from the systems-are-amoral dept.
Ken White over at Popehat has review of the documentary film by Brian Knappenberger: "The Internet's Own Boy: The Story of Aaron Swartz".
One unique aspect of this review is the perspective of a practising criminal defence attorney, and former federal prosecutor, on the attitude of the justice system.
My fortunate clients are the most outraged at how they are treated by the criminal justice system, and most prone to seeing conspiracies and vendettas, because they are new to it they have not questioned the premise that the system's goal is justice. My clients who have lived difficult lives in hard neighborhoods don't see a conspiracy; they recognize incompetence and brutal indifference and injustice as features, not bugs. "Justice system" is a label, not a description.
White also notes the possible impact of depression in this case, referencing back to an article he wrote which challenges many of the common perceptions about the case.
The ScheerPost is running a tribute to the late Aaron Swartz ten years after his untimely death on 11 January 2013.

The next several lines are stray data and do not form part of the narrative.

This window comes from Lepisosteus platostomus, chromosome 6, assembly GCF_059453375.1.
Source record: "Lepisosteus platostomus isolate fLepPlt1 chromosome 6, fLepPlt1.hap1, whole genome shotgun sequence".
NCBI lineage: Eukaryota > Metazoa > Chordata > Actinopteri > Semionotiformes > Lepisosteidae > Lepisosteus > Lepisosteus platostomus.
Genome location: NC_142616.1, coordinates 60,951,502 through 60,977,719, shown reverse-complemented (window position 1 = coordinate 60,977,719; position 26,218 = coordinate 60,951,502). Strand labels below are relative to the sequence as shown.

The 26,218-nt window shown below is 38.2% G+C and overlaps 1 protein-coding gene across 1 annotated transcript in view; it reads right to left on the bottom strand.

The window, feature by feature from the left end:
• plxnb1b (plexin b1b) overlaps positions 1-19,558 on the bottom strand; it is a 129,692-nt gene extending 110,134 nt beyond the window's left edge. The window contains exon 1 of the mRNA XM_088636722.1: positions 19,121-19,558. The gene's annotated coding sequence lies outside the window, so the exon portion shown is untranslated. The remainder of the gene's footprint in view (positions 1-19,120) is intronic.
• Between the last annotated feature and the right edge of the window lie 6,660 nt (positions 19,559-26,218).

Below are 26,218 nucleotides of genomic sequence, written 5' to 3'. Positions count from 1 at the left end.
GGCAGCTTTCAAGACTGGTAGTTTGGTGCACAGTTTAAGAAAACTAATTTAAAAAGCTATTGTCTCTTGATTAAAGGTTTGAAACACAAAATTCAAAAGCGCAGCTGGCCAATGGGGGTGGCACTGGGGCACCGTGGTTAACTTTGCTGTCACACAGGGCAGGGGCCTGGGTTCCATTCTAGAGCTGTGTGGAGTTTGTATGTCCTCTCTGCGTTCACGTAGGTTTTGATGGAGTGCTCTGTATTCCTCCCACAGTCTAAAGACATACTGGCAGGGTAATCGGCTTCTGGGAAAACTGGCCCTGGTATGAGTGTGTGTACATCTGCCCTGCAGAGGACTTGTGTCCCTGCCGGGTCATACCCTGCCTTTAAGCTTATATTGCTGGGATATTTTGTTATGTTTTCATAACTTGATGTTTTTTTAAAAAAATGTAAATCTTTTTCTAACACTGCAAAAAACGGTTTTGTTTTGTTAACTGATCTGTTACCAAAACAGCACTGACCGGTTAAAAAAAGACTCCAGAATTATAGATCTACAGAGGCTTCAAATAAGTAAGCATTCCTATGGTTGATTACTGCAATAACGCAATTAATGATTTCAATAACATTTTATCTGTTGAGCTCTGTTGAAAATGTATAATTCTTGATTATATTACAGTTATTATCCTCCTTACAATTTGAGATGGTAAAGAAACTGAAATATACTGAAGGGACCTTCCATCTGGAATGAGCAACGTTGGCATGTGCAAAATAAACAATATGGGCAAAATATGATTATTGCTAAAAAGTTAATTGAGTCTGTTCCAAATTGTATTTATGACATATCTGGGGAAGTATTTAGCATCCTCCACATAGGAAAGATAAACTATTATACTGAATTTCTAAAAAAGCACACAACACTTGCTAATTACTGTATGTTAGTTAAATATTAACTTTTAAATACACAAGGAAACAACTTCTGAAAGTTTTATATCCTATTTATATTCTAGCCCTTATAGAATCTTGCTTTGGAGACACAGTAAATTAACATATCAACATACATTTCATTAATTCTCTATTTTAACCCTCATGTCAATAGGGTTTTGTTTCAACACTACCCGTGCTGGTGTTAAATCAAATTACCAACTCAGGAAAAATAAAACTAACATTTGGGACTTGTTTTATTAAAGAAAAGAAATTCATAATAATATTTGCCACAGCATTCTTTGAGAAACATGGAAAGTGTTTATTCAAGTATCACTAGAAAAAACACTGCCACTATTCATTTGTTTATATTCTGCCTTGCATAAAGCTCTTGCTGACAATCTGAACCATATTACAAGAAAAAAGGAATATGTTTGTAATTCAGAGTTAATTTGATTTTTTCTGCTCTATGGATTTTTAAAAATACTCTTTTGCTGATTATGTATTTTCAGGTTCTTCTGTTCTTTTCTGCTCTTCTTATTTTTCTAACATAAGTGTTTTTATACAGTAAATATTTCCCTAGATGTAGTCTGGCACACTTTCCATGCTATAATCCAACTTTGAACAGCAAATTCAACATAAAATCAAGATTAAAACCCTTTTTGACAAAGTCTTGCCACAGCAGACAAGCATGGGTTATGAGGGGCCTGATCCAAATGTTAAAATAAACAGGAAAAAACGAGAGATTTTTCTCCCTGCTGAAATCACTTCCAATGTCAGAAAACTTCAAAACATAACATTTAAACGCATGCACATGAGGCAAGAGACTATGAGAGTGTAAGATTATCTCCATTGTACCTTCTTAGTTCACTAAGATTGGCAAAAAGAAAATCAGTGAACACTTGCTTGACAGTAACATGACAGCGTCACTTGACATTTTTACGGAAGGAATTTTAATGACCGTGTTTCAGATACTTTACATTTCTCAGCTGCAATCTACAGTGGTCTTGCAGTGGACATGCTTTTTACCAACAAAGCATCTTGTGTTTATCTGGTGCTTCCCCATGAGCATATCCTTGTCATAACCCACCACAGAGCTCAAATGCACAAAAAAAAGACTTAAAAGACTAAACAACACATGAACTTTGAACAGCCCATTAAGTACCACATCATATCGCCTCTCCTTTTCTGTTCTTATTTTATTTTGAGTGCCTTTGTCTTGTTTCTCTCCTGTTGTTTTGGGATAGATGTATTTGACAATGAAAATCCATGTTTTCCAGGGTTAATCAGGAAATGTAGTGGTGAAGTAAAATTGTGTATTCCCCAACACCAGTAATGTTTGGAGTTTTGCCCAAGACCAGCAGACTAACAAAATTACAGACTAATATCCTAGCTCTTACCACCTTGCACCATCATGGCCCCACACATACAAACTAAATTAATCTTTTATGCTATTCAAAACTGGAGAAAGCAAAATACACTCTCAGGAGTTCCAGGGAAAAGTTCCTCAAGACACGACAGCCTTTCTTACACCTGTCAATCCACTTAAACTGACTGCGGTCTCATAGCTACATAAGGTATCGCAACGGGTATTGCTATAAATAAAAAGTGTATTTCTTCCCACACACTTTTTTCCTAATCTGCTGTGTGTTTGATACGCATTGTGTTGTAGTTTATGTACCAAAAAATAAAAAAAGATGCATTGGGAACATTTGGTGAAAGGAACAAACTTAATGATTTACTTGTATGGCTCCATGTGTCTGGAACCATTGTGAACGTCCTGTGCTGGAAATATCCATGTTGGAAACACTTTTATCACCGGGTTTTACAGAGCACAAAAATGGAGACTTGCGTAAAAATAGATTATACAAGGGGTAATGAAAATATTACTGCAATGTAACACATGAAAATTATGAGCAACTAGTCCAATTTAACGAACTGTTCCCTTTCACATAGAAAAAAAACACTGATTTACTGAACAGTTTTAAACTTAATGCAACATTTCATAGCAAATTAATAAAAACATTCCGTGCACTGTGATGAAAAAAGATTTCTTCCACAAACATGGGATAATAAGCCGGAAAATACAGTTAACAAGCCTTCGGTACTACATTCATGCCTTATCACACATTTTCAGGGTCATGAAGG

Jan. 11, 2023 marks the tenth anniversary of the death of Aaron Swartz. Swartz had a prolific career as a computer programmer: At the age of 12 he created The Info Network, a user-generated encyclopedia widely credited as a precursor to Wikipedia. Swartz's later work would transform the internet as we know it. He helped co-found Reddit, developed the RSS web feed format, and helped lay the technical foundations of Creative Commons, "a global nonprofit organization that enables sharing and reuse of creativity and knowledge through the provision of free legal tools." In 2011, Swartz was arrested and indicted on federal charges after downloading a large number of academic articles from the website JSTOR through the MIT network. A year later, prosecutors added an additional nine felony counts against Swartz, ultimately threatening him with a million dollars in fines and up to 35 years in prison. Swartz was found dead in his Brooklyn apartment from suicide on Jan. 11, 2013. TRNN Editor-in-Chief Maximillian Alvarez speaks with the co-hosts of the Srsly Wrong podcast, Shawn Vulliez and Aaron Moritz, about the life and legacy of Aaron Swartz.
(2021) Supreme Court Overturns Overbroad Interpretation of CFAA, Protecting Researchers and Users
(2021) Supreme Court Reins in Definition of Crime Under Controversial Hacking Law
(2018) The FBI Secretly Collected Data on Aaron Swartz Earlier Than We Thought—in a Case Involving Al Qaeda
(2014) The Aaron Swartz Documentary: Review